Daryl Flynn: Vincent's being dumped out made our ears prick up

Daryl Flynn of Moorefield Kildare GAA Football Club


When Rathnew dumped St Vincent’s out of Leinster, it sent shockwaves through the province.

No doubt, Daryl Flynn’s ears pricked up at the news, and this Sunday his Moorefield side are hoping to cash in after an AIB Leinster final clash with St Loman’s.

You have to go back 11 years since last Moorefield garlanded this cup in their colours, but it would take a brave man or woman to confidently call a winner this time around.

“When Vincent’s were knocked out, there were only four teams left at that stage, and it was a toss of a coin for any of them to win,” says Flynn. “Ourselves and Rathnew (in the semi-final) was a 50-50 game, then St Loman’s and Simonstown was the same. Sunday now, it’ll be the same, a marginal difference between the sides. There might be a point or two between the teams.”

It helps Moorefield’s cause that they don’t have a huge tranche of players in with the county panel, even though star forward Ronan ‘Roly’ Sweeney is a selector alongside Cian O’Neill. It’s meant that manager Ross Glavin has been able to mould and gel his team without county interruption, which 32-year-old Flynn says has been of great benefit.

“It’s great and I’m lucky I come from a good club,” says Flynn. “We have 30 lads training all year. Talking to some lads in Kildare, they might go back with their club and there could be 14 or 15 lads there, they’re struggling to make a team.

“At Moorefield, it’s a great club and we have a great underage system as well, but we’d have a lot of lads training throughout the year. There’s a great sense of community there and, with the run we’re getting on… we’ve great fans and you could really hear them in Portlaoise and Aughrim. I’m sure they’ll all have the buses ready to go down again to Portlaoise.

“We had a meeting with new management in December last year and we’ve been training ever since. It’s December again and we’re still training on Tuesdays and Thursday nights so there’s a good buzz in the club at the minute, and in the town as well."


At this time of the year, flashy football tends to take a back seat and, as Flynn puts it, you have to “dog” through some games. That may well be the case again on Sunday at O’Moore Park, when Moorefield come up against their old boss, Luke Dempsey.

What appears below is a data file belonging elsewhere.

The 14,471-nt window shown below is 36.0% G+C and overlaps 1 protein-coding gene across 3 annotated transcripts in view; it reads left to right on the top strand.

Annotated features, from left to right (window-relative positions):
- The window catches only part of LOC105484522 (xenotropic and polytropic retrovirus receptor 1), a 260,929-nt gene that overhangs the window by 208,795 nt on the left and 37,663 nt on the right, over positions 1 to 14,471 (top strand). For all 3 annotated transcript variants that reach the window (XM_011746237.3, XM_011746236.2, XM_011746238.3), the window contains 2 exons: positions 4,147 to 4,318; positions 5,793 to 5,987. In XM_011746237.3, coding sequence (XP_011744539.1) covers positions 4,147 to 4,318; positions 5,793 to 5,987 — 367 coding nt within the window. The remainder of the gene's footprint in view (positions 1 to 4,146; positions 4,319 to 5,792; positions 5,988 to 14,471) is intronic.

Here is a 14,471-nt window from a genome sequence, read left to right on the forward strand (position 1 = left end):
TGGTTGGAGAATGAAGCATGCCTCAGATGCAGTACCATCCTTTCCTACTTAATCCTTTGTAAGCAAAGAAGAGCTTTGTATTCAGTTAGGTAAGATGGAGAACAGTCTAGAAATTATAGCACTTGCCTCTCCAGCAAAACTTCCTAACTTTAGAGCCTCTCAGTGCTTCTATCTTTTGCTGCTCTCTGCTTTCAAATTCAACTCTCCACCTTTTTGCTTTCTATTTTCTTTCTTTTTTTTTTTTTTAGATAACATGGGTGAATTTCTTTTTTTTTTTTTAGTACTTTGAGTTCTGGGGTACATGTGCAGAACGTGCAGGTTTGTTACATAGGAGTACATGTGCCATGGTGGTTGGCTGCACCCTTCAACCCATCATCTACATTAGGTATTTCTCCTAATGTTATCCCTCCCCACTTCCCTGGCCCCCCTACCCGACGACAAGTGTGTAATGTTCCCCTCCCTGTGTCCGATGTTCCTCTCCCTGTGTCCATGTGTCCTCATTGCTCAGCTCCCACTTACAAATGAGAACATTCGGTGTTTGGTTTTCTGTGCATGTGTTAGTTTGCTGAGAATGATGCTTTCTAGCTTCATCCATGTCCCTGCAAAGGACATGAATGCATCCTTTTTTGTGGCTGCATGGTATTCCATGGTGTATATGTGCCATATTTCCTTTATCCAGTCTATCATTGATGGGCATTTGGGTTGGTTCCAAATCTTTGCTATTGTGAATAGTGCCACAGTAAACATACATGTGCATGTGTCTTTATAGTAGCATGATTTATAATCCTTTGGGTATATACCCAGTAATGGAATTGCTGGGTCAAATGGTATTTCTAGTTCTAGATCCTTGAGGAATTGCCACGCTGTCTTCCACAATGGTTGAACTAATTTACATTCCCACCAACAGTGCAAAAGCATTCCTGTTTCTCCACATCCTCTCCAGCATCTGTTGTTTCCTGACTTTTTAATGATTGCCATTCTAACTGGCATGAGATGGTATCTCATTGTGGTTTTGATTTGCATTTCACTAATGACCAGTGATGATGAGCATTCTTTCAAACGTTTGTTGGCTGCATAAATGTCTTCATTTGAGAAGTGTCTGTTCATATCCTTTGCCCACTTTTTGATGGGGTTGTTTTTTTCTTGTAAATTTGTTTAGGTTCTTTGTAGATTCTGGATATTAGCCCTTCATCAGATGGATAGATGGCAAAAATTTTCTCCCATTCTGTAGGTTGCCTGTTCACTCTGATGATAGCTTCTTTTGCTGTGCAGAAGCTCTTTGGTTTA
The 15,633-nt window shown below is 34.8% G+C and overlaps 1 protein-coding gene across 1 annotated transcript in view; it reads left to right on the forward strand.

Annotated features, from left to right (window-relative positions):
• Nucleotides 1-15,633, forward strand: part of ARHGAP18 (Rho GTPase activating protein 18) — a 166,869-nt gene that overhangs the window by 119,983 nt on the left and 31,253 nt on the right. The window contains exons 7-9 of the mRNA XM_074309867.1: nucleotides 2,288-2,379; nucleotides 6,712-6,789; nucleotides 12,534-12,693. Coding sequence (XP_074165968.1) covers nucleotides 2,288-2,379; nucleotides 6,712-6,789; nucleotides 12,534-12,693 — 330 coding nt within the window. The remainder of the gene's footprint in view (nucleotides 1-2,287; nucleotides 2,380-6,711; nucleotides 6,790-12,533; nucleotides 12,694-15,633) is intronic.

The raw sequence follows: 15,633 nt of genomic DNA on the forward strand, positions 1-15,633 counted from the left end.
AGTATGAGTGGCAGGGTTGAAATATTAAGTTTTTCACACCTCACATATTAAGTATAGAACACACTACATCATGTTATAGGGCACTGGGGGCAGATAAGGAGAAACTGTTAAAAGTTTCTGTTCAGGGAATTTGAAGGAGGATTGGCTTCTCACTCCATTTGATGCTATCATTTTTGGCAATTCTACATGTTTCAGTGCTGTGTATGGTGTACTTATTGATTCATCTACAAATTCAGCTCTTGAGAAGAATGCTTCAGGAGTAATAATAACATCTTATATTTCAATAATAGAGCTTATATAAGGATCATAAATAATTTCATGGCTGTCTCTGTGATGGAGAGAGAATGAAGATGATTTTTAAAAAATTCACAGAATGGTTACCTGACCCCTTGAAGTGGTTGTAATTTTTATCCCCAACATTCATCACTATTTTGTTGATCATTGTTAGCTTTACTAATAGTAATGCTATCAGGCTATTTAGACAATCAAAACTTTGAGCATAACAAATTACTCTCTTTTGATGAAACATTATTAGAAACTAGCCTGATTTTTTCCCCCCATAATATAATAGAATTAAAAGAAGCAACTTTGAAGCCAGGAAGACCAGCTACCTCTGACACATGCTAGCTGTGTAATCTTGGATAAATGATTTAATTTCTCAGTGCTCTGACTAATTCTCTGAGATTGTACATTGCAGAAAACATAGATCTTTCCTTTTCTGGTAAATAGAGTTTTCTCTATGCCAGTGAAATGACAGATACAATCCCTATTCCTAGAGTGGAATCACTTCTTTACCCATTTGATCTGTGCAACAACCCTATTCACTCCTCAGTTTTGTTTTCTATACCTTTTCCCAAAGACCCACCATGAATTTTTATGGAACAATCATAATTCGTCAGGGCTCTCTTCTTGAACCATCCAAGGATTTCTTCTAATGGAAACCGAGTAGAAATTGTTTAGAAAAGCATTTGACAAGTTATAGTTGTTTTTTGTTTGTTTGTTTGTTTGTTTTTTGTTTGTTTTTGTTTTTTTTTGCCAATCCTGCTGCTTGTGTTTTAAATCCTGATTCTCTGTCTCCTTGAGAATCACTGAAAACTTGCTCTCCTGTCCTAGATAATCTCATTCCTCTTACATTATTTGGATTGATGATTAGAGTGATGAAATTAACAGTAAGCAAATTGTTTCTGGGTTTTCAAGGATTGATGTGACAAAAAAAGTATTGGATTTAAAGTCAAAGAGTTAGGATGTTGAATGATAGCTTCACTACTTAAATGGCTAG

Flynn, who works as an electrician, is a mainstay of the Kildare champions and is one of several figures who have experience of the 2006 Leinster win.

Ross Glavin, Frank Hanniffy and Kevin O'Neill are now part of the management team while Flynn, David White, and Sweeney are still lining out.

The lattermost is one of Flynn's big influences, though the first name that comes to mind is a legend of Irish soccer.

“Probably the most famous one you’d look at is Roy Keane,” says Flynn. “Closer to home then, Ronan Sweeney I used to follow him playing for Kildare, Sos Dowling as well. You’d follow your clubmates in Kildare. I’d be good friends with Roly as well, I’d be up supporting him with Kildare and it was great to get to play with him for both the club and out there in Croke Park as well for Kildare. A great honour because he’s a legend up there in the club. He’s flying now as well. He’s selector with Kildare and playing with us.

“He was selector with Sligo and Waterford with Niall Carew. He’s done his apprenticeship. He’s been a big asset with Kildare this year and you can see how they’ve improved, and I’m sure they’re looking forward to giving Dublin a rattle again.

“He still has that touch of class. He’s been great all year and he’s great to have around training and in the dressing-room. For the young lads, when he talks they listen. He’s been playing well, started the last few games, and he’s a leader for us as well on and off the pitch.”

Against a Loman’s side containing the class of Paul Sharry and John Heslin, they’ll need every gun firing on Sunday.

“Look, it would mean a lot,” says Flynn. “It’s 11 years, a long time since we won, I was a lot younger then. You’re probably thinking you’ll get this every now and again, but that’s football for you. If you take your eye off the ball, you don’t back there as quick as you like. It’s been 11 long years so hopefully we’ll take our chance because it could be another 11 before you get back there.”